• In times of challenge, remind your child that God loves them and is on their side as they battle their past.
  • Take every opportunity to affirm your child’s identity as a child of God (rather than merely as a child of yours). Over time, this will give them the security and confidence they need.
  • Be aware of how their sense of shame may be a barrier to them admitting their sin and putting their faith in God (more on that here).
  • Be ready to adapt faith-based resources, or alter how you use them. Devotionals and books can be very helpful for children and teens, but go gently – most haven’t been designed specifically for victims of trauma. It’s OK to use a resource designed for a different age group, take a devotional at a slower pace, or to combine different books and ideas, if it works for your child.
  • As a foster carer it’s naturally important to respect the faith and background of the children in our care. As we live out our faith in everyday life, we can create ‘windows’ for those in our home to see and hear how we relate to God and how he influences our life, without imposing our beliefs on those who may not be willing to receive them.
  • It may seem that your child doesn’t want to read the Bible or hear about faith, but be encouraged that even by the act of welcoming them into your home and family, you have conveyed a powerful message about God’s love and welcome to us all. As Krish Kandiah writes in ‘Home for Good’, “I have met many people who have become Christians as a result of the love their foster parents or adoptive parents showed them. They didn’t just hear the message of God’s love, compassion and sacrifice for them, they experienced it through the care and unconditional love they received from their carers.”

To encourage you

In Matthew 7:13-14, we read these words from Jesus:

“Enter through the narrow gate. For wide is the gate and broad is the road that leads to destruction, and many enter through it. But small is the gate and narrow the road that leads to life, and only a few find it.”

As an adoptive or foster parent, you may frequently feel that the road you’re on is narrow – sometimes too narrow, with barely enough space to travel safely, and weeds threatening to choke you on every side.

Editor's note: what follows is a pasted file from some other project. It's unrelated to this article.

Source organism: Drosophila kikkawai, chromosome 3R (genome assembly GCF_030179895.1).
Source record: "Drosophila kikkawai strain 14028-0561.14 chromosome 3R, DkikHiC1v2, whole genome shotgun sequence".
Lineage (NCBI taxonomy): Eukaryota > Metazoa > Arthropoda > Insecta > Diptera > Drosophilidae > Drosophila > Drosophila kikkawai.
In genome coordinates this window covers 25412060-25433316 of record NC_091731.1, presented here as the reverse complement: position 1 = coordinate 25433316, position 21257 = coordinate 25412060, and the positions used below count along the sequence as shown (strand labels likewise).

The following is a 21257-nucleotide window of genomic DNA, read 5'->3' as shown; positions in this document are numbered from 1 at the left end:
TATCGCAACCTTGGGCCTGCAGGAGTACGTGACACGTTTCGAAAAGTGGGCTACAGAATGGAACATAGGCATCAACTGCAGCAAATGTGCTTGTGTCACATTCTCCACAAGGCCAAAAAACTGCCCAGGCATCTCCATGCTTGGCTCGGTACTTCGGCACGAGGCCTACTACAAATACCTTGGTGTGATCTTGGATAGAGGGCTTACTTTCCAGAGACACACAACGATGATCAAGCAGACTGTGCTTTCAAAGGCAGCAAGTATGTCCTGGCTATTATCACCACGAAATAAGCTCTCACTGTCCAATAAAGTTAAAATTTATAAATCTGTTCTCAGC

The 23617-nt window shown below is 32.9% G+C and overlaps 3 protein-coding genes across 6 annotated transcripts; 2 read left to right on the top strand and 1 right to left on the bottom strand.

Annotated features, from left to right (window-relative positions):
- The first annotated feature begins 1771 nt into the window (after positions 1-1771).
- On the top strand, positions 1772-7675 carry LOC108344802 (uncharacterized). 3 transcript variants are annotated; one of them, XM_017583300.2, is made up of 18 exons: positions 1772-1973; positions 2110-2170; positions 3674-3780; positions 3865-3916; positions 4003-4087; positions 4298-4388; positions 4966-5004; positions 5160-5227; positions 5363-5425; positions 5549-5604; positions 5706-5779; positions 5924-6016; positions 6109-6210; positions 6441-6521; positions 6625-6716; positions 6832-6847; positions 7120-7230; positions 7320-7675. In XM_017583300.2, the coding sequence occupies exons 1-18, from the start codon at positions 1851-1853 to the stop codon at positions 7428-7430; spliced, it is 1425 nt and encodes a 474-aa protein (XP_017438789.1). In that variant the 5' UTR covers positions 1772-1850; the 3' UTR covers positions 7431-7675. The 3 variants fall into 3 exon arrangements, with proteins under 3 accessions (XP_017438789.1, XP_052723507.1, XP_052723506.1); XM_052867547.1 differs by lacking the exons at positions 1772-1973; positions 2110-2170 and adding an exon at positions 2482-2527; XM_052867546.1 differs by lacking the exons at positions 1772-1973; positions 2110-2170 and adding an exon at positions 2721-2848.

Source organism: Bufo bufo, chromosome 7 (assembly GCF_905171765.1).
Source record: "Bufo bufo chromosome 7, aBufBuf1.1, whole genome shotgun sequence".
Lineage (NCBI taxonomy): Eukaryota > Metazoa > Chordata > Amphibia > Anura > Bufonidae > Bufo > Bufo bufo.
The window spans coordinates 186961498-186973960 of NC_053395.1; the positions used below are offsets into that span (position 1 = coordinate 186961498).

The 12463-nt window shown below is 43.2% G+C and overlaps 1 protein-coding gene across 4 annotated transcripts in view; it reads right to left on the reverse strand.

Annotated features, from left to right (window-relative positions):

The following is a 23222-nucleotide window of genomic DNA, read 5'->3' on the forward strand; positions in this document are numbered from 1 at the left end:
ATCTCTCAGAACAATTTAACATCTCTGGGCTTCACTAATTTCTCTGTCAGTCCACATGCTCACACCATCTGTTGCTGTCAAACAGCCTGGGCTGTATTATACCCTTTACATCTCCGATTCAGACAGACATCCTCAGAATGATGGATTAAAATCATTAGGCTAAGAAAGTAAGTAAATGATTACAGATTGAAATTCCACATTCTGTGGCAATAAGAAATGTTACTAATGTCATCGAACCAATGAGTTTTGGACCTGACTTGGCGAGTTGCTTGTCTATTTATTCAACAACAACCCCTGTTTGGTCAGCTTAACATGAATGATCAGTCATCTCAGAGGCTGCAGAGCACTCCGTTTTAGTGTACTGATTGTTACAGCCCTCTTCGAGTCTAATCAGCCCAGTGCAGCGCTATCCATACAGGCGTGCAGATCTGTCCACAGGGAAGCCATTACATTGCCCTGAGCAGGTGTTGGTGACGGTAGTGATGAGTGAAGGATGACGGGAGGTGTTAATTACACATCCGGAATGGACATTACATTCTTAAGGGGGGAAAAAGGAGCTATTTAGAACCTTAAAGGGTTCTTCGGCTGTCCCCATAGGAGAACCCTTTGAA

Be encouraged, then, that it is this road that ‘leads to life’. You are not on the wrong road! Adoption is God’s heart for his people, and he comes alongside us as we partner with him in this work. As you care for your children, know that God is with you and in you.

However, the work of parenting vulnerable children is demanding and costly. Compassion fatigue is common – yes, even among God’s people. There is no pride in ‘coping’ and no shame in admitting when you need a break.

It is incredibly uplifting to be part of a local prayer support network for adopters and foster carers. If you don’t know of anyone near you, why not contact Home for Good, who can put you in touch with others locally.

Useful resources

Websites

  • Home for Good – an excellent place to start for Christian advice, support and local connections at every stage of your adoption/fostering journey
  • Adoption Matters – a ‘faith-friendly’ adoption agency
  • Adoption UK – the main (secular) UK charity for adoptive parents – great support and advice
  • The Fostering Network – the main UK charity for foster parents
  • PAC-UK – excellent training courses for adoptive and foster parents
  • National Association of Therapeutic Parents – training and advice specifically tailored to the needs of vulnerable children

Books

  • Home for Good (Krish and Miriam Kandiah)
  • The A-Z of Therapeutic Parenting (Sarah Naish)
  • Why Love Matters (Sue Gerhardt)

 

Written for the Kitchen Table Project by Lucy Rycroft. Lucy writes The Hope-Filled Family – a blog merging adoption, faith and family life.